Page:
Assessment, Diagnosis, and Management of Celiac Disease
JANUARY 18, 2013
A diet free of gluten remains the standard treatment for celiac disease and related conditions, according to a medical researcher who spoke this week at a joint conference of the American Gastroenterological Association and the American Society for Gastrointestinal Endoscopy in Coronado, California.
Celiac disease is an immune disorder in the small intestine caused by dietary gluten. Symptoms of the chronic digestive condition include abdominal pain and diarrhea. Celiac disease is roughly four times more prevalent now than 50 years ago, said Sheila Crowe, MD, professor of medicine and director of research, Division of Gastroenterology, at the University of California, San Diego. The reason is unknown but may be related to increased use of wheat (which is a gluten source) in diets worldwide, she said.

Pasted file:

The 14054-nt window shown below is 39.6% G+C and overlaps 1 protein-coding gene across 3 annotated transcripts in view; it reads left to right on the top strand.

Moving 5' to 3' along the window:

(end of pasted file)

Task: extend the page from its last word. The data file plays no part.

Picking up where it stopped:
The classic picture of the disease as a child with malabsorption is changing to include more and more middle-age adults. Many of Crowe’s patients are women with children, she said.
Biopsies are the gold standard for disease diagnosis, though they can in some cases produce false positive or false negative results, Crowe said. Studies show that as the number of biopsies increase so do the number of diagnoses, so Crowe cautioned physicians not to overdo it. She said she usually conducts no more than six biopsies on a patient, but no less than four.